Carla Simón, Catalan Filmmaker. (Photo Credit: Xavier Torres-Bacchetta)

My filmmaker interview for Alcarràs just published on All Arts: https://www.allarts.org/2023/02/carla-simon-alcarras/ Like Ms.Simón's debut feature, Summer 1993, Alcarràs is set in Catalonia, the region of Spain where she was born and raised. In the interview, she speaks about her preoccupation with families, and touches upon the social and political issues that are reshaping the rural area depicted in the film.  

Dec 17, 2022

All That Breathes

I hope you will read my interview with filmmaker Shaunak Sen for one of the best films of 2022, "All That Breathes": https://www.allarts.org/2022/12/shaunak-sen-documentary-all-that-breathes/ It recounts the story of two brothers who rescue Black Kites, the raptors endemic to their hometown in Delhi, India.

Dec 3, 2022

Exact Editions Interviewed Me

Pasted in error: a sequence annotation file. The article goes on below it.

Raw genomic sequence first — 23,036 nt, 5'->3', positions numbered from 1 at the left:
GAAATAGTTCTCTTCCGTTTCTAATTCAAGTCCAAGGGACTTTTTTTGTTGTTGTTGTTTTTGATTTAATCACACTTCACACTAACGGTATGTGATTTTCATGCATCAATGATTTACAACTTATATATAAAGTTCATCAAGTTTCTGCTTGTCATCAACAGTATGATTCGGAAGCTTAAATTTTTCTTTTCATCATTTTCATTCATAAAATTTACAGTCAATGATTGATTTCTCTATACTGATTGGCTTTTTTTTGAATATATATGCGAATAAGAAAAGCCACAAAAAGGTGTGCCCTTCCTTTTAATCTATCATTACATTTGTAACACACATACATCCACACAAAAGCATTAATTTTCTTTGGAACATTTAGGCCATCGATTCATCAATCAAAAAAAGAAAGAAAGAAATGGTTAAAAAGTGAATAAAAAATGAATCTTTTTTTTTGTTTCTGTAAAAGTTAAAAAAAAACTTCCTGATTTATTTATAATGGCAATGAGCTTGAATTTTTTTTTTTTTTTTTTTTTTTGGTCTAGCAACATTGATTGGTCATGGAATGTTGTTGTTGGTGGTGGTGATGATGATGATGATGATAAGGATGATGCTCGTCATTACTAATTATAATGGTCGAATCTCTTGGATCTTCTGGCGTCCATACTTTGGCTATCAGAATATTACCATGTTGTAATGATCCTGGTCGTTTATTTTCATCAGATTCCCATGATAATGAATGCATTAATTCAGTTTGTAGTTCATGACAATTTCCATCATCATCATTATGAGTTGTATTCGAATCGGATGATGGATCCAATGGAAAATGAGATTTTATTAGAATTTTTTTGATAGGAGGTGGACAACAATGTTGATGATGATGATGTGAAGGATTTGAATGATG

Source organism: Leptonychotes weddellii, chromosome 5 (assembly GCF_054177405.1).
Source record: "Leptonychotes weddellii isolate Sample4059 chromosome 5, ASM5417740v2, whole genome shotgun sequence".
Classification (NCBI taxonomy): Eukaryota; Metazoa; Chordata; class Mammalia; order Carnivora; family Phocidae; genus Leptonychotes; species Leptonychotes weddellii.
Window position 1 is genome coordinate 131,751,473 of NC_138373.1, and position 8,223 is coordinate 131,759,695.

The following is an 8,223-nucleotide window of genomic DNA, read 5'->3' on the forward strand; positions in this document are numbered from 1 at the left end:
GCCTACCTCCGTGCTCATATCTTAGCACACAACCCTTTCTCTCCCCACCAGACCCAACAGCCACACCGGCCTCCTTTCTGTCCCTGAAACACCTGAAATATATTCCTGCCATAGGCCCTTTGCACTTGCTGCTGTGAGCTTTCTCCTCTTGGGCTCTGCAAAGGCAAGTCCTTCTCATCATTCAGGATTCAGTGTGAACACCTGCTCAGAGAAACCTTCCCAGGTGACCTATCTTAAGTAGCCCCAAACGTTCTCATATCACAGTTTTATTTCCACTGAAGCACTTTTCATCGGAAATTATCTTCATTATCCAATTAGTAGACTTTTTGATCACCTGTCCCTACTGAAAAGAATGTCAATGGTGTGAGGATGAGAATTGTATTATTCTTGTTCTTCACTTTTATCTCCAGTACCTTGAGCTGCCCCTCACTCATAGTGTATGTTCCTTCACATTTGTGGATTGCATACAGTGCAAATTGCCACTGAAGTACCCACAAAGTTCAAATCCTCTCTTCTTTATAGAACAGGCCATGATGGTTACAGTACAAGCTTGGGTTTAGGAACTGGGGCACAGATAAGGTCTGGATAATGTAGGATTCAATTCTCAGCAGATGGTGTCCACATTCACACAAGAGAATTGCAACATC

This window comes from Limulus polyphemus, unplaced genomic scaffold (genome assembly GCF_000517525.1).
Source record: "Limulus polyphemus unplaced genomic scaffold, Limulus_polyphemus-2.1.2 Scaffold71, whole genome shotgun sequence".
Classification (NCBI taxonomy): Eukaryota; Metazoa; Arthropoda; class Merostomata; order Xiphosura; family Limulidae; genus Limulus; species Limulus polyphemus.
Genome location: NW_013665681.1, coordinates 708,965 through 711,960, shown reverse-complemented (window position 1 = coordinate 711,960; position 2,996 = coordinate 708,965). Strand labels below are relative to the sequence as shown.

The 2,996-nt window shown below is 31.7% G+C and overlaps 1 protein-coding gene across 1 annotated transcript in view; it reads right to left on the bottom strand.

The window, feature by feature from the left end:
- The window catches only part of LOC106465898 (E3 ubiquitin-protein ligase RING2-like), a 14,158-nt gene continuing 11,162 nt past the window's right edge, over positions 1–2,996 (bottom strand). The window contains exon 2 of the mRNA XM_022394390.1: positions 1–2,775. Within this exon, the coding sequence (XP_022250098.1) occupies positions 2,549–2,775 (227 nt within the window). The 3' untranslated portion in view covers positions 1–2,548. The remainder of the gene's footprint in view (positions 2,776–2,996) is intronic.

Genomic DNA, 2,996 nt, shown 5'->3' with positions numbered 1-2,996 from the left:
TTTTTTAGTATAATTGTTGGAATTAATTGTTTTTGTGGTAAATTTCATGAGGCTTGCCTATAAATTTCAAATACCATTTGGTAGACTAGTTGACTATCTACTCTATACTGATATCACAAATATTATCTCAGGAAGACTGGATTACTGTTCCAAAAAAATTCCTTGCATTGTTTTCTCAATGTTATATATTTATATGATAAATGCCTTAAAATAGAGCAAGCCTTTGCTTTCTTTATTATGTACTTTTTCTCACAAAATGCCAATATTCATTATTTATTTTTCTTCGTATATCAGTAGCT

This blog for librarians and publishers interviewed me this fall about my career as a film critic and feature writer. Here is the link: https://blog.exacteditions.com/meet-the-contributor-maria-garcia-cineaste/

My Filmmaker Interview for "The Janes"


My interview with documentary filmmakers Tia Lessin and Emma Pildes for The Janes appeared in the Fall 2022 issue of Cineaste. The documentary recounts the story of the eponymous radical feminist group that provided free abortions before the passage of Roe v. Wade. Below is a brief excerpt from the feature:

Cineaste: All of the Janes and your other subjects appear in informal settings, even the
police officer who arrested the Janes, and Mike, the abortionist. You filmed a lot of the Janes
at home, and screening the film I felt like I was sitting in on a living room conversation.
Would you comment on your stylistic choices?

Pildes: For this documentary, that setting felt right because these women are testifying to
what the country looked like the last time women did not have a right to choose. These
are very intimate conversations and they are personal. They’re funny and warm, and
almost take a page from this “grassroots-ness” of the abortion counseling itself. The Janes
shared each other’s cars and each other’s homes for “The Front” or for “The Place,” the
locations where they met their clients and where the abortions were performed. It just felt
appropriate for these stories. That is the film Tia and I wanted to make. We did not use